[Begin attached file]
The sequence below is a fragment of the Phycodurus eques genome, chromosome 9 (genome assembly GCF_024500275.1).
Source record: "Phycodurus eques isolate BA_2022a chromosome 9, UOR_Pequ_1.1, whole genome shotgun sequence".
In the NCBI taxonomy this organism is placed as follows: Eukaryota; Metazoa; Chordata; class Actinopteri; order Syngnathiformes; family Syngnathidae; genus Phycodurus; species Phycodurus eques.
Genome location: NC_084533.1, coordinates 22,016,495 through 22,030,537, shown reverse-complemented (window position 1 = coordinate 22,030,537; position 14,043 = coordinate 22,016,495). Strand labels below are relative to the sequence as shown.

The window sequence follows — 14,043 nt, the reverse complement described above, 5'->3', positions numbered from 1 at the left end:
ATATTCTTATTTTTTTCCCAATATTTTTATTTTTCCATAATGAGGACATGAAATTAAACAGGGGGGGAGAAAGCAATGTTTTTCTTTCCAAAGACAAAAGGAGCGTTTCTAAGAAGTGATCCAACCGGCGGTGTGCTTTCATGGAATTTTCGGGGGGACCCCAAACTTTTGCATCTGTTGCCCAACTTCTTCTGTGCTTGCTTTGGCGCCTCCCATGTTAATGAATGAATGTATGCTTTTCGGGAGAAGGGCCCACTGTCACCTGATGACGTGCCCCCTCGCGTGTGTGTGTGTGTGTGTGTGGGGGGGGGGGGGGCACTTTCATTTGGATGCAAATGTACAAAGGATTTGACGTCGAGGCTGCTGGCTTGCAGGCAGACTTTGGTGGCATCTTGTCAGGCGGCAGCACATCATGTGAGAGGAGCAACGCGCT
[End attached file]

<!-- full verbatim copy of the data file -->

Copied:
The sequence below is a fragment of the Phycodurus eques genome, chromosome 9 (genome assembly GCF_024500275.1).
Source record: "Phycodurus eques isolate BA_2022a chromosome 9, UOR_Pequ_1.1, whole genome shotgun sequence".
In the NCBI taxonomy this organism is placed as follows: Eukaryota; Metazoa; Chordata; class Actinopteri; order Syngnathiformes; family Syngnathidae; genus Phycodurus; species Phycodurus eques.
Genome location: NC_084533.1, coordinates 22,016,495 through 22,030,537, shown reverse-complemented (window position 1 = coordinate 22,030,537; position 14,043 = coordinate 22,016,495). Strand labels below are relative to the sequence as shown.

The window sequence follows — 14,043 nt, the reverse complement described above, 5'->3', positions numbered from 1 at the left end:
ATATTCTTATTTTTTTCCCAATATTTTTATTTTTCCATAATGAGGACATGAAATTAAACAGGGGGGGAGAAAGCAATGTTTTTCTTTCCAAAGACAAAAGGAGCGTTTCTAAGAAGTGATCCAACCGGCGGTGTGCTTTCATGGAATTTTCGGGGGGACCCCAAACTTTTGCATCTGTTGCCCAACTTCTTCTGTGCTTGCTTTGGCGCCTCCCATGTTAATGAATGAATGTATGCTTTTCGGGAGAAGGGCCCACTGTCACCTGATGACGTGCCCCCTCGCGTGTGTGTGTGTGTGTGTGTGGGGGGGGGGGGGGCACTTTCATTTGGATGCAAATGTACAAAGGATTTGACGTCGAGGCTGCTGGCTTGCAGGCAGACTTTGGTGGCATCTTGTCAGGCGGCAGCACATCATGTGAGAGGAGCAACGCGCT